Leaving the European Union could lead to the break-up of the United Kingdom while "gravely weakening" its former continental partners, former foreign secretary William Hague has warned.
Writing in The Daily Telegraph, Lord Hague said Scottish nationalists would jump at the chance to re-open the independence debate if there was a vote to leave the EU in the forthcoming referendum on Britain's continued membership – now expected next year.
At the same time, he said, the loss of one of the EU's only two "respected military powers" would leave the bloc seriously weakened at a time of political turbulence and economic volatility.
"To end up destroying the United Kingdom and gravely weakening the European Union would not be a very clever day's work. So, even as a long-standing critic of so much of that struggling organisation, I am unlikely in 2016 to vote to leave it," he wrote.
Lord Hague is the latest senior Conservative to enter the increasingly intense debate on Britain's EU future, amid warnings it could open up a new "civil war" within the party.
While he insisted that he remained a Eurosceptic – describing the EU as "remote, expensive and over-regulating" - he said it was "manifestly not in our interests" for it EU to fail.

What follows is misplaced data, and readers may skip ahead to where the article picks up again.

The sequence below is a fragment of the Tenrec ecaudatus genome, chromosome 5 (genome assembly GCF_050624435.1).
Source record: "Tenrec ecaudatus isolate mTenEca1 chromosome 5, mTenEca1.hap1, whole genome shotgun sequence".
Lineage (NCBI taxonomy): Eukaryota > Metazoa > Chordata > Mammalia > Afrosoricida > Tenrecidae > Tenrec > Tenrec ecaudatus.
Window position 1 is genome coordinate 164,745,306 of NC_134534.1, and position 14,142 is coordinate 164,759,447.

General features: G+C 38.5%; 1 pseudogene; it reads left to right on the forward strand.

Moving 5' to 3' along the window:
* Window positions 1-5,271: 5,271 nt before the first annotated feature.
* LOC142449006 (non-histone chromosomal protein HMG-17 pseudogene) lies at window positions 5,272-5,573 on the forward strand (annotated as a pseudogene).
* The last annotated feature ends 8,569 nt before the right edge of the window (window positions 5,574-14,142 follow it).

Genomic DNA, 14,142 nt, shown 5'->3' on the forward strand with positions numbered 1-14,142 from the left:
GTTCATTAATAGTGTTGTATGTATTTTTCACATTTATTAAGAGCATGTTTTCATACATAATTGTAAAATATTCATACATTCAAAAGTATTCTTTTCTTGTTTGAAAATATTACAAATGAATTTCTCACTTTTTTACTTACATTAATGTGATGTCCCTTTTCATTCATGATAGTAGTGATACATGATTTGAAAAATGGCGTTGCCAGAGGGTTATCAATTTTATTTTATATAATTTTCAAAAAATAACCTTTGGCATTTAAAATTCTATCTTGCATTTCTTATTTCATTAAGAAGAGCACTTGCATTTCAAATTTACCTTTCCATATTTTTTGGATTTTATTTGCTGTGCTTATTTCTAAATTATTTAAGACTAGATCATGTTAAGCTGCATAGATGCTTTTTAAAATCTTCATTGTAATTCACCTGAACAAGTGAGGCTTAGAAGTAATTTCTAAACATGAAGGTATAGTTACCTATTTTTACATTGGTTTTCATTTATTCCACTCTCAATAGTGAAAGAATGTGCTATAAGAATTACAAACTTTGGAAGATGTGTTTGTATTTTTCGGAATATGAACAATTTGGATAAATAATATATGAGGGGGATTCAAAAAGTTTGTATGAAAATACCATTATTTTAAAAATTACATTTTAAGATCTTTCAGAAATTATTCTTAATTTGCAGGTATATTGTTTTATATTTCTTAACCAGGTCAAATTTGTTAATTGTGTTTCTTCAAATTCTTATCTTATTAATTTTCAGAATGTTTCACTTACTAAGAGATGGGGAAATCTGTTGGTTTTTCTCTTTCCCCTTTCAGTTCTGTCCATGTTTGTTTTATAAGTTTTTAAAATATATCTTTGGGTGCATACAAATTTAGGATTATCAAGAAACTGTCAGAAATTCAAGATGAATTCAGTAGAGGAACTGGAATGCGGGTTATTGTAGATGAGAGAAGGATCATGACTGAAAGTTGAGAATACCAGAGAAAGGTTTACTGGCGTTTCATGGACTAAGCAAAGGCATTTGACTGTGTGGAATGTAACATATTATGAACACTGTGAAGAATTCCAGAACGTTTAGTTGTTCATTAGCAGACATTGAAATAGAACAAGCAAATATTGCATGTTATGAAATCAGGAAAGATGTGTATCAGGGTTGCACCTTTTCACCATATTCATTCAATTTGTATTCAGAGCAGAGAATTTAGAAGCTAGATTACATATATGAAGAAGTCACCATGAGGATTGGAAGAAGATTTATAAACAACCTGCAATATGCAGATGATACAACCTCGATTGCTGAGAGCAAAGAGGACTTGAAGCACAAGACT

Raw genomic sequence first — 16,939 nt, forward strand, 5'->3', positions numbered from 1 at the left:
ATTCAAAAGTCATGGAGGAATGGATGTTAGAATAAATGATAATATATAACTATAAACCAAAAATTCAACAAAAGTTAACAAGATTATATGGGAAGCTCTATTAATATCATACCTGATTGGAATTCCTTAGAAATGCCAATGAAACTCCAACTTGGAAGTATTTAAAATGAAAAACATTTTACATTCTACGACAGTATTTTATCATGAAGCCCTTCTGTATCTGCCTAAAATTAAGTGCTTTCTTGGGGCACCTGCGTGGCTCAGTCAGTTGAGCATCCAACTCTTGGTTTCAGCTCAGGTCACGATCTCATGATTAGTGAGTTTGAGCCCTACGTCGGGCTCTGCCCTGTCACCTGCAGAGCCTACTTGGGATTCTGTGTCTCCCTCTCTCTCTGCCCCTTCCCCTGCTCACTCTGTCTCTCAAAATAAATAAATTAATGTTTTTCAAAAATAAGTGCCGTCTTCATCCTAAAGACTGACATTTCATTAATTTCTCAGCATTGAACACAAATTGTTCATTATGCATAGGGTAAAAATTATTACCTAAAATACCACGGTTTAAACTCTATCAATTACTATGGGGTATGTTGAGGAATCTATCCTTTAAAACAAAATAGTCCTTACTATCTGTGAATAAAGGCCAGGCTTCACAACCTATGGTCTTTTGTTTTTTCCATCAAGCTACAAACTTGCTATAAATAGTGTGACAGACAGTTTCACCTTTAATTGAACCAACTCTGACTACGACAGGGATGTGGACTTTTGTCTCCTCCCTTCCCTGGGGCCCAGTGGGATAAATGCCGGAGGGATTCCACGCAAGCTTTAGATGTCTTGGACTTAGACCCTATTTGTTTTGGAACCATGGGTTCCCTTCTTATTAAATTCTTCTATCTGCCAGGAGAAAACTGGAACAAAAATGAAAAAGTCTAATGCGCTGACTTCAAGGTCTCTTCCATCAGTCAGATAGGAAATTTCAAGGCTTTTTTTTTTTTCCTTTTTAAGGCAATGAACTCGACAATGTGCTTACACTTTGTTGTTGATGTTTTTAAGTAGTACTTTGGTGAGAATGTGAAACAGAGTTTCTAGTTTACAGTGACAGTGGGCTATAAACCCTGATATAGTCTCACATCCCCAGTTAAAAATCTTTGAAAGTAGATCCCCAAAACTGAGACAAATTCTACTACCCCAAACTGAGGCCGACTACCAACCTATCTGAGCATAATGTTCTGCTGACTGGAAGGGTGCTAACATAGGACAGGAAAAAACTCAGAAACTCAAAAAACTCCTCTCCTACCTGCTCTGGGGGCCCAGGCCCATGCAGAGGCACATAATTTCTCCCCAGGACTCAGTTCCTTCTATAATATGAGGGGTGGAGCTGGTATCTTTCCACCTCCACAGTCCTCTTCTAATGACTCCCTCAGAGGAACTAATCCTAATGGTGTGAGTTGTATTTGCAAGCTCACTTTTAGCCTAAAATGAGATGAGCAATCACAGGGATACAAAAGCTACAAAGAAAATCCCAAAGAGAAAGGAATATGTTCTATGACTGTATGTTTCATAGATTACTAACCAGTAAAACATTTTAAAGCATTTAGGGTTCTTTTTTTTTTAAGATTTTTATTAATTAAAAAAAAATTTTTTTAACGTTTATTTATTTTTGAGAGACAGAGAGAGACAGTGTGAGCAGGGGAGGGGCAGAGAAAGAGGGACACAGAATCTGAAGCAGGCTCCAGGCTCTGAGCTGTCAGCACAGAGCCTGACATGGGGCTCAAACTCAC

"There is no doubt that without the United Kingdom, the EU would be weaker," he wrote.
"We will have to ask, disliking so many aspects of it as we do, whether we really want to weaken it, and at the same time increase the chances, if the UK left the EU, of Scotland leaving the UK.
"Scottish nationalists would jump at the chance to reverse the argument of last year's referendum – now it would be them saying they would stay in Europe without us.
They would have the pretext for their second referendum, and the result of it could well be too close to call."
Meanwhile Conservative Party vice-chairman Mark Field rejected calls for ministers to be given a free vote in the referendum and said that any who were not prepared to back David Cameron's re-negotiation should resign from the Government.
"I have the greatest respect for all those in my party who believe we should leave the EU, but clearly such a position is incompatible with holding a ministerial office in advance of the referendum," he told The Daily Telegraph.
"What I don't accept is individual ministers believing they should publicly have a free rein or that they can, in an off-the-record way, spend the next few months undermining the Prime Minister's package of renegotiation. That is quite wrong."